how does an imbalance in the levels of carbon dioxide, methane, water vapor and ozone gases can have a detrimental effect to life on Earth.?
- az_lenderLv 79 months ago
Did your teacher write this question? He or she is a nincompoop. An "imbalance" can exist only relative to some imaginary balance.
Ozone as an example: Mankind evolved in an environment with plenty of stratospheric ozone, but very little tropospheric ozone. When we were manufacturing Freons for use in refrigeration, we were unwittingly destroying the stratospheric ozone that protects us from harmful UV radiation; automobile emissions can cause a build-up of tropospheric ozone which is a major component of smog and has negative effects on human health.
There is no such thing as a "balance" of carbon dioxide. It is widely agreed that high concentrations of CO2 have been and/or will be associated with high terrestrial temperatures, but high temperatures have not always been "bad." However, a rapid change in surface temperature is likely to change a major extinction event, and humanity presumably is hoping not to be one of the extinguished species.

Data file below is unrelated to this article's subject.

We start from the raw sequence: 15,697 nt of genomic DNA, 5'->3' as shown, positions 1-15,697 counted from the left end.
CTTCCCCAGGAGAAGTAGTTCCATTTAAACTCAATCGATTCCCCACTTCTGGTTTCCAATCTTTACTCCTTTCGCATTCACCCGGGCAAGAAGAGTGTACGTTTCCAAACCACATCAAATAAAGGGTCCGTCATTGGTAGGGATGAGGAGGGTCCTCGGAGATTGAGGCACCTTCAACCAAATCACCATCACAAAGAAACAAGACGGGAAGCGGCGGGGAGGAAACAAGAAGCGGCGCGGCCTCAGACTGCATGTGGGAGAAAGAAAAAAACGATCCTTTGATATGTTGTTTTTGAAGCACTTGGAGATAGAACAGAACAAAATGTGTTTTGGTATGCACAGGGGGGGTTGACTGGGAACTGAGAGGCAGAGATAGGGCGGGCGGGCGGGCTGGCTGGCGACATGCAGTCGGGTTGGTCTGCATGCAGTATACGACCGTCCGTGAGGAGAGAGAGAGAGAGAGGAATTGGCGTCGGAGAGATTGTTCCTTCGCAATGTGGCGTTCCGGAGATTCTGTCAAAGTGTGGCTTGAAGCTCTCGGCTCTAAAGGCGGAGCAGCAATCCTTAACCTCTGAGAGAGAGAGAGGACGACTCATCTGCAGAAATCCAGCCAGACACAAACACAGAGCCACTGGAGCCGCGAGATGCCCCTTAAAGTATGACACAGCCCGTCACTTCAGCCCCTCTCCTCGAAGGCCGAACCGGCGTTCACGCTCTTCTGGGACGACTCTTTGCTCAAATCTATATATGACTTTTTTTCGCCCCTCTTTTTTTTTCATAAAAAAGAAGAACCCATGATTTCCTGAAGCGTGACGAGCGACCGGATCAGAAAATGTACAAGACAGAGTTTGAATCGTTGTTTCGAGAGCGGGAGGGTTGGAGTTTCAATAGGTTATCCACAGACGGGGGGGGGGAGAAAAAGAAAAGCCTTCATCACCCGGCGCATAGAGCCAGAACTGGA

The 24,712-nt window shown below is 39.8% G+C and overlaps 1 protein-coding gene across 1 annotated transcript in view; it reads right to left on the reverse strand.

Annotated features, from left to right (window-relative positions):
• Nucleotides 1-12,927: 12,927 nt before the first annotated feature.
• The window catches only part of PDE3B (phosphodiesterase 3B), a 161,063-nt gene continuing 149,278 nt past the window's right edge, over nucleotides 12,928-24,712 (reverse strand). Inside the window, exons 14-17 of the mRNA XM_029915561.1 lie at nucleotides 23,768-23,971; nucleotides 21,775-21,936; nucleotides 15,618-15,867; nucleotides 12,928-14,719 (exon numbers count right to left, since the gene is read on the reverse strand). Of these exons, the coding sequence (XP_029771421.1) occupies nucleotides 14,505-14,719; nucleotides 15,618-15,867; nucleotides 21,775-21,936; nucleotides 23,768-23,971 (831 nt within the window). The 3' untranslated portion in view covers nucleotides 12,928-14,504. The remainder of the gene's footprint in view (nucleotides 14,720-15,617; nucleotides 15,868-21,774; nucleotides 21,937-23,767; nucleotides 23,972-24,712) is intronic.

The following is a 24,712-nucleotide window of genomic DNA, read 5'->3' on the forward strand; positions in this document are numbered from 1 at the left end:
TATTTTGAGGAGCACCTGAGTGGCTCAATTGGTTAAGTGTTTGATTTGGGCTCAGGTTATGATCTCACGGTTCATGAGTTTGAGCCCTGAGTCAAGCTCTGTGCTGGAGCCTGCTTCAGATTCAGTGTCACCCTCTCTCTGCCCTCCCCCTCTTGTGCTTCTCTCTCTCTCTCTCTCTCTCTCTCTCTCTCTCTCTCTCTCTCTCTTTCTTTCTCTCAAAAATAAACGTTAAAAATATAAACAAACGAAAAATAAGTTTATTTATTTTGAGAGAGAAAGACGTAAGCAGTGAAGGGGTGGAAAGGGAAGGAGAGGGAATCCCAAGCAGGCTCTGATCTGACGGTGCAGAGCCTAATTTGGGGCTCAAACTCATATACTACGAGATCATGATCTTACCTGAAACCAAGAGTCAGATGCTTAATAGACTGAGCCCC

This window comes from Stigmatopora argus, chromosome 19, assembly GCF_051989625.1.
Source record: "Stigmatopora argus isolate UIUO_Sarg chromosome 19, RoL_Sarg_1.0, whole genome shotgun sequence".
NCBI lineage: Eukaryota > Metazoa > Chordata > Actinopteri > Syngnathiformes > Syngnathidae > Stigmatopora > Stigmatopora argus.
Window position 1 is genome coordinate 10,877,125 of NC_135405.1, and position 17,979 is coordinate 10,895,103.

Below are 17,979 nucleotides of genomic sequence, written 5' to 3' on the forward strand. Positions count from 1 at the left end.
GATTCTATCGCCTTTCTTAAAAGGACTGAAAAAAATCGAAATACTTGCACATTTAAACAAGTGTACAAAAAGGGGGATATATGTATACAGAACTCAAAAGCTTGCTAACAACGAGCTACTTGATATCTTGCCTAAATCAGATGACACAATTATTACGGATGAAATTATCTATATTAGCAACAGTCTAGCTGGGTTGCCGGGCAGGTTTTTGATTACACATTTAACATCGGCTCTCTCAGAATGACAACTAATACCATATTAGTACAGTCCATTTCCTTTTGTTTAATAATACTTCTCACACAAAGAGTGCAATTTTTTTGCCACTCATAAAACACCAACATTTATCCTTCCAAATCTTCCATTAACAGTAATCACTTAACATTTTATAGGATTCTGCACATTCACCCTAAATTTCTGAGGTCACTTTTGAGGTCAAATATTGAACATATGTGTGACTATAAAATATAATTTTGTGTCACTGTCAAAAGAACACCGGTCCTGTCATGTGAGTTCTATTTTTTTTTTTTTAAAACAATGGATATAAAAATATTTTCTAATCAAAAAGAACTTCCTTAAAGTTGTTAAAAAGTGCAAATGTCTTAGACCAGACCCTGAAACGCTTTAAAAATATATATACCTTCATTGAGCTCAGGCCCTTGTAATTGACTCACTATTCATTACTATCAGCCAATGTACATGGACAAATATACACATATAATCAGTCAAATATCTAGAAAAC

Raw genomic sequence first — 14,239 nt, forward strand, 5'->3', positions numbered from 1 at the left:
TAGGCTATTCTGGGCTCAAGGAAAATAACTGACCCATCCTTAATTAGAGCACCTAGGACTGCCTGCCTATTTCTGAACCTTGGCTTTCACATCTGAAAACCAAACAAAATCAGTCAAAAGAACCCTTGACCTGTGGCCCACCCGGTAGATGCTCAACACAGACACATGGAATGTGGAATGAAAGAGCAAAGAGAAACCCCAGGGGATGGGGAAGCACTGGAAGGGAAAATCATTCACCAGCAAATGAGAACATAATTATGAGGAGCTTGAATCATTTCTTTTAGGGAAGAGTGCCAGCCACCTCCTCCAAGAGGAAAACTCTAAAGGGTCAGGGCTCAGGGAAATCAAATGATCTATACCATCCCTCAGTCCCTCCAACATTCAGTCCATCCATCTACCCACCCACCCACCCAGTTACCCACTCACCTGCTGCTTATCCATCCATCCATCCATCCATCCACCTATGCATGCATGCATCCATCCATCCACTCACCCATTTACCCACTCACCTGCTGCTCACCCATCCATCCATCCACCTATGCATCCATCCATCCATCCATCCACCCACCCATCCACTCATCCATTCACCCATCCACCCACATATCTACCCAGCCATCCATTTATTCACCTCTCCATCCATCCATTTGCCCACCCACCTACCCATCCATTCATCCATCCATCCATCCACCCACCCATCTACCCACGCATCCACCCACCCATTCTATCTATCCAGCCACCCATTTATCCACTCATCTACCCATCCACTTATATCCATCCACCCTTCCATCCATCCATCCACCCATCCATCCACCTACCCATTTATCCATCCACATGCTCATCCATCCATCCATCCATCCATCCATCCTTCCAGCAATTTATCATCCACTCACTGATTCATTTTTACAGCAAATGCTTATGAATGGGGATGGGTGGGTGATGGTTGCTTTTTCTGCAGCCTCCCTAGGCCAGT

Like CO2, methane is a greenhouse gas which, should its concentration increase, is likely to contribute to global warming. Furthermore, hydrocarbons like methane are involved in the low-altitude chemistry that produces tropospheric ozone (see above).
Water vapor? Its concentration varies significantly with the weather. Maybe what your teacher means by an "imbalance" is the "moist greenhouse" that could accompany a runaway global warming, where the seas evaporate and all the water is in the atmosphere. We will all be dead long before that happens, because we cannot tolerate temperatures anywhere near the boiling point of water.